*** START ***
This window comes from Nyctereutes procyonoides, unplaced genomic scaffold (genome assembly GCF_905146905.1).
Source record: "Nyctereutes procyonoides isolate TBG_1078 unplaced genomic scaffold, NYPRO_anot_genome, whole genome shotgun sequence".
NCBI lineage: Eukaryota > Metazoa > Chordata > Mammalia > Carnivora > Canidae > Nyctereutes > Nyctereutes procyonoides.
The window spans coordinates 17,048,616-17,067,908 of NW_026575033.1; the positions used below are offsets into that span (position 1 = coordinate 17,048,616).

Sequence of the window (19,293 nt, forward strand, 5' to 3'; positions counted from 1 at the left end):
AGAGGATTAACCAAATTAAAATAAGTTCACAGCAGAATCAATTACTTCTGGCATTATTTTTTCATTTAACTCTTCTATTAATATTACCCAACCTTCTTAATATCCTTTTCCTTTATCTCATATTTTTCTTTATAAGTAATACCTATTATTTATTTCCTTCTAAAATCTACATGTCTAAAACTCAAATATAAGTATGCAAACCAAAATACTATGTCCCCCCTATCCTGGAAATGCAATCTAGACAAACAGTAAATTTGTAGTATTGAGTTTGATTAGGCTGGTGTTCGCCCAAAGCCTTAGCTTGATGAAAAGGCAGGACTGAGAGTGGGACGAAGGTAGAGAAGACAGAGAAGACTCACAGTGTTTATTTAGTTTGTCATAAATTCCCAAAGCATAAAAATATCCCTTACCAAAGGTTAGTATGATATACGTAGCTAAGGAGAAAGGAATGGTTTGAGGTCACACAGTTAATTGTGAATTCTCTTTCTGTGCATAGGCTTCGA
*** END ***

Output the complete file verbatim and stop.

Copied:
This window comes from Nyctereutes procyonoides, unplaced genomic scaffold (genome assembly GCF_905146905.1).
Source record: "Nyctereutes procyonoides isolate TBG_1078 unplaced genomic scaffold, NYPRO_anot_genome, whole genome shotgun sequence".
NCBI lineage: Eukaryota > Metazoa > Chordata > Mammalia > Carnivora > Canidae > Nyctereutes > Nyctereutes procyonoides.
The window spans coordinates 17,048,616-17,067,908 of NW_026575033.1; the positions used below are offsets into that span (position 1 = coordinate 17,048,616).

Sequence of the window (19,293 nt, forward strand, 5' to 3'; positions counted from 1 at the left end):
AGAGGATTAACCAAATTAAAATAAGTTCACAGCAGAATCAATTACTTCTGGCATTATTTTTTCATTTAACTCTTCTATTAATATTACCCAACCTTCTTAATATCCTTTTCCTTTATCTCATATTTTTCTTTATAAGTAATACCTATTATTTATTTCCTTCTAAAATCTACATGTCTAAAACTCAAATATAAGTATGCAAACCAAAATACTATGTCCCCCCTATCCTGGAAATGCAATCTAGACAAACAGTAAATTTGTAGTATTGAGTTTGATTAGGCTGGTGTTCGCCCAAAGCCTTAGCTTGATGAAAAGGCAGGACTGAGAGTGGGACGAAGGTAGAGAAGACAGAGAAGACTCACAGTGTTTATTTAGTTTGTCATAAATTCCCAAAGCATAAAAATATCCCTTACCAAAGGTTAGTATGATATACGTAGCTAAGGAGAAAGGAATGGTTTGAGGTCACACAGTTAATTGTGAATTCTCTTTCTGTGCATAGGCTTCGA